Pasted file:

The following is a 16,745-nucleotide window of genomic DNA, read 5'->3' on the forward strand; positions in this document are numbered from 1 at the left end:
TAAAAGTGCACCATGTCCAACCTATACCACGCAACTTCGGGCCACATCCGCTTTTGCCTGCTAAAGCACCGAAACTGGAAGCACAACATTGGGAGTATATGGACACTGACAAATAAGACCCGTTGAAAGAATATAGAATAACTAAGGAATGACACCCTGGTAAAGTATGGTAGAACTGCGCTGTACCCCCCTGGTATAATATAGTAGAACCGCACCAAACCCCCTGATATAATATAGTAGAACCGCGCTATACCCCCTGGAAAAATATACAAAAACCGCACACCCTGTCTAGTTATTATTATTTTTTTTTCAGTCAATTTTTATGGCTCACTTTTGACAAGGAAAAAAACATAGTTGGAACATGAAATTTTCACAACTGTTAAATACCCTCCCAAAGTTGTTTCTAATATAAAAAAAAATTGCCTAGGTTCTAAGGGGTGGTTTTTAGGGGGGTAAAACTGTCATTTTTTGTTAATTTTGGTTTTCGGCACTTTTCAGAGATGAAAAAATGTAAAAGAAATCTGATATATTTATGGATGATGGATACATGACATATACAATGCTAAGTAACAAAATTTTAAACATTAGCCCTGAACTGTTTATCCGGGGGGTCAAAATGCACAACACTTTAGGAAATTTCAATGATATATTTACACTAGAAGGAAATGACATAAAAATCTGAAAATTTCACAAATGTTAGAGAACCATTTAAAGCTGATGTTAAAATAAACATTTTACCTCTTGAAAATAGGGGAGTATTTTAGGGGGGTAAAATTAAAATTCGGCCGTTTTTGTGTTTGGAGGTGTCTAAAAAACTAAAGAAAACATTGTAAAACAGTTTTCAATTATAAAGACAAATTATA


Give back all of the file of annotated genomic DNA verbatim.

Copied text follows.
The following is a 16,745-nucleotide window of genomic DNA, read 5'->3' on the forward strand; positions in this document are numbered from 1 at the left end:
TAAAAGTGCACCATGTCCAACCTATACCACGCAACTTCGGGCCACATCCGCTTTTGCCTGCTAAAGCACCGAAACTGGAAGCACAACATTGGGAGTATATGGACACTGACAAATAAGACCCGTTGAAAGAATATAGAATAACTAAGGAATGACACCCTGGTAAAGTATGGTAGAACTGCGCTGTACCCCCCTGGTATAATATAGTAGAACCGCACCAAACCCCCTGATATAATATAGTAGAACCGCGCTATACCCCCTGGAAAAATATACAAAAACCGCACACCCTGTCTAGTTATTATTATTTTTTTTTCAGTCAATTTTTATGGCTCACTTTTGACAAGGAAAAAAACATAGTTGGAACATGAAATTTTCACAACTGTTAAATACCCTCCCAAAGTTGTTTCTAATATAAAAAAAAATTGCCTAGGTTCTAAGGGGTGGTTTTTAGGGGGGTAAAACTGTCATTTTTTGTTAATTTTGGTTTTCGGCACTTTTCAGAGATGAAAAAATGTAAAAGAAATCTGATATATTTATGGATGATGGATACATGACATATACAATGCTAAGTAACAAAATTTTAAACATTAGCCCTGAACTGTTTATCCGGGGGGTCAAAATGCACAACACTTTAGGAAATTTCAATGATATATTTACACTAGAAGGAAATGACATAAAAATCTGAAAATTTCACAAATGTTAGAGAACCATTTAAAGCTGATGTTAAAATAAACATTTTACCTCTTGAAAATAGGGGAGTATTTTAGGGGGGTAAAATTAAAATTCGGCCGTTTTTGTGTTTGGAGGTGTCTAAAAAACTAAAGAAAACATTGTAAAACAGTTTTCAATTATAAAGACAAATTATA